I describe the problem in almost exactly the same way as some earlier papers.
If your description of the problem is based on the description in another paper, then you have to cite that paper. If your description is not based on another paper, but is such a standard thing, obvious to any expert in the field, that you have naturally written it in a similar way to other papers, then the following applies:
this is a problem that has challenged mathematicians for over half a century
the computability of the matrix, given only partial spectral data quickly becomes intractable in higher dimensions
can benefit from citation(s). Not necessarily to avoid plagiarism - if you don't include citations, you're probably not misleading anyone into thinking it's an original contribution - but to support the statements with evidence.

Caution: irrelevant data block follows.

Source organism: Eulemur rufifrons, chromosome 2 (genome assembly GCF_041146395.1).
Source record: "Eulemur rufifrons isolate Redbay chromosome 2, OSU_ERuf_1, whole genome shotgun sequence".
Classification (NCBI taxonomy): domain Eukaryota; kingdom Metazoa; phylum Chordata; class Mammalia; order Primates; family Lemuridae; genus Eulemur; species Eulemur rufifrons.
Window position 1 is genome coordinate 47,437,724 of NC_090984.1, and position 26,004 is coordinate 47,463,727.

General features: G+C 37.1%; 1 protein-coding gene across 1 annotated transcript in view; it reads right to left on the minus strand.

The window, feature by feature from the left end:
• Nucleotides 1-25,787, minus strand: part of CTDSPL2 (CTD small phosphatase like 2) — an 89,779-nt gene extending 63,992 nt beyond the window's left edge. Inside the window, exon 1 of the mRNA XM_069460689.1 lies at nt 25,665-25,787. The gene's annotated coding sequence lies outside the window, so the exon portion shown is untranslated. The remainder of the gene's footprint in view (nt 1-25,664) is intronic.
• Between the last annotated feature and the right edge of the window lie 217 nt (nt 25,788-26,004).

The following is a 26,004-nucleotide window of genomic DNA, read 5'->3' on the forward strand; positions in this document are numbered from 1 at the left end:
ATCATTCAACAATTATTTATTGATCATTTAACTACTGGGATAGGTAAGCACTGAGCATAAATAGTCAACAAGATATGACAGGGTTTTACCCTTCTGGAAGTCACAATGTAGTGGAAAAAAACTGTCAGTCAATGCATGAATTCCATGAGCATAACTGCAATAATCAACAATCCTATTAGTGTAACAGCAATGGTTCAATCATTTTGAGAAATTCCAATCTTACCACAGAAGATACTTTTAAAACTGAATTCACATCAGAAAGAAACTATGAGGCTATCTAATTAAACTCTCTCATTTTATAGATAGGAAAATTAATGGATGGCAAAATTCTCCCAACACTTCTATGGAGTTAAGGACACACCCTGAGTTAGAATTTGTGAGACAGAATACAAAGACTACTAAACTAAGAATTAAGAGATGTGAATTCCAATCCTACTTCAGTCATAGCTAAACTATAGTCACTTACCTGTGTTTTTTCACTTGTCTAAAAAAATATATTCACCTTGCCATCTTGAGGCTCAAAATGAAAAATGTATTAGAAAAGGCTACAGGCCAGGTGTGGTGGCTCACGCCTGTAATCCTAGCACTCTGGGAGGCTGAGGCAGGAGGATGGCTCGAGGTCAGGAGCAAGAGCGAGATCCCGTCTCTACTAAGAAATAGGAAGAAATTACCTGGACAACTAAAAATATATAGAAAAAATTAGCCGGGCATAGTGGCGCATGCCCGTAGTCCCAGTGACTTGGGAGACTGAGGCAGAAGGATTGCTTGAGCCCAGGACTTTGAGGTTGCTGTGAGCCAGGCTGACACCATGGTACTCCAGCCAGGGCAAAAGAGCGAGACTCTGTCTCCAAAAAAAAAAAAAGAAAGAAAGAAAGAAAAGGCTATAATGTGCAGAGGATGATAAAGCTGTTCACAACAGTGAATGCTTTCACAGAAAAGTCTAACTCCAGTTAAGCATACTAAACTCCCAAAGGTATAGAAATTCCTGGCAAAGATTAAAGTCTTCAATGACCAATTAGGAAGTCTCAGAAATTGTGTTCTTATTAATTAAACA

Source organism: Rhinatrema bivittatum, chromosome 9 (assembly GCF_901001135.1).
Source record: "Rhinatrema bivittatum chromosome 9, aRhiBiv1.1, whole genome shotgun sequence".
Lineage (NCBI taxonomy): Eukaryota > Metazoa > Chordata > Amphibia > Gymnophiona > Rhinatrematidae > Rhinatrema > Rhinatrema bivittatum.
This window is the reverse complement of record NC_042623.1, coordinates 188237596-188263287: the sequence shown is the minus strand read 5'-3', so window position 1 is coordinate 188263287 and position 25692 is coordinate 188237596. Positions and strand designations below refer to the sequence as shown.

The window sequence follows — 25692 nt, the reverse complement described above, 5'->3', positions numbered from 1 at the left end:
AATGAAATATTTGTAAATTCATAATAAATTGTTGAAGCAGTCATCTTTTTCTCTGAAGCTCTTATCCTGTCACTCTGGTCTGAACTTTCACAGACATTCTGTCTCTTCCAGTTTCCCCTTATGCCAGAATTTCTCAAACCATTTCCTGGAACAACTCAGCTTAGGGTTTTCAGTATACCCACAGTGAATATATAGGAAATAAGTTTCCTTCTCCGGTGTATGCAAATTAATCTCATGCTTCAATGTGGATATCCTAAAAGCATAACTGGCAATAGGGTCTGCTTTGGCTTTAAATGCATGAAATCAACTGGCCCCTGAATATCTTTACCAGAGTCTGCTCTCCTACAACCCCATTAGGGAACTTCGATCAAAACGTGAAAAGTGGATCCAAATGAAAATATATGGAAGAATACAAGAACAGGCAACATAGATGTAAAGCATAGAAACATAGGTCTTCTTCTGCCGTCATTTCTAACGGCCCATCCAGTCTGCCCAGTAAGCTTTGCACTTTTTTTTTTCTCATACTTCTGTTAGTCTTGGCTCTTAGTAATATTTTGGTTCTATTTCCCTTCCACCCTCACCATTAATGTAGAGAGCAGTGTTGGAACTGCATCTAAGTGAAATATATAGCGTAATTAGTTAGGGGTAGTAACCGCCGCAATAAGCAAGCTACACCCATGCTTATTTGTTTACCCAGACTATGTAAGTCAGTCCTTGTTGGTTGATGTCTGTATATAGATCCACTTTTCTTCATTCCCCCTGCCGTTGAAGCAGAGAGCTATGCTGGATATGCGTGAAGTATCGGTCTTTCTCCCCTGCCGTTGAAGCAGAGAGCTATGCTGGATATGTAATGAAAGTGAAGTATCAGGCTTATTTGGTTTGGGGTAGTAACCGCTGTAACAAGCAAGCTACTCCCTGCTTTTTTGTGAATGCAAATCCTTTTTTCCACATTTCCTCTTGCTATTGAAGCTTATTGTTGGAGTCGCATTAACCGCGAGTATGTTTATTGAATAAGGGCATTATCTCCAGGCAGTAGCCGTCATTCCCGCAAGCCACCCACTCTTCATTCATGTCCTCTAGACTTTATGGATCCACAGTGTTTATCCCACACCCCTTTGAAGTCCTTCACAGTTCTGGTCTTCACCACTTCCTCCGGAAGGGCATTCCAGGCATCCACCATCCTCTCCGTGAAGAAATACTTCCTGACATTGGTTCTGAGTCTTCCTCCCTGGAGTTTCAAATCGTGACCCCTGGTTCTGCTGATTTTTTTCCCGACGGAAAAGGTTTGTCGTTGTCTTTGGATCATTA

Statements giving background about a problem often benefit from citations because without evidence, the reader might not be convinced of the truth of the statement. (Or, even if we know our audience will agree with the statement, we sometimes cite evidence to show that we know the evidence.)
To some degree, this depends on conventions in your field, though.
- In some fields, statements like the ones above would typically be supported by citations to a handful of papers that either directly support the statement with evidence, or show that other experts in the field agree with this statement and have made similar statements themselves.
- In other fields, the standard is to only cite things you really use, and in that case you probably wouldn't cite anything in this situation.
You can look for some high-quality published papers on topics similar to yours to get a sense of what the convention is in your field. If in doubt: cite.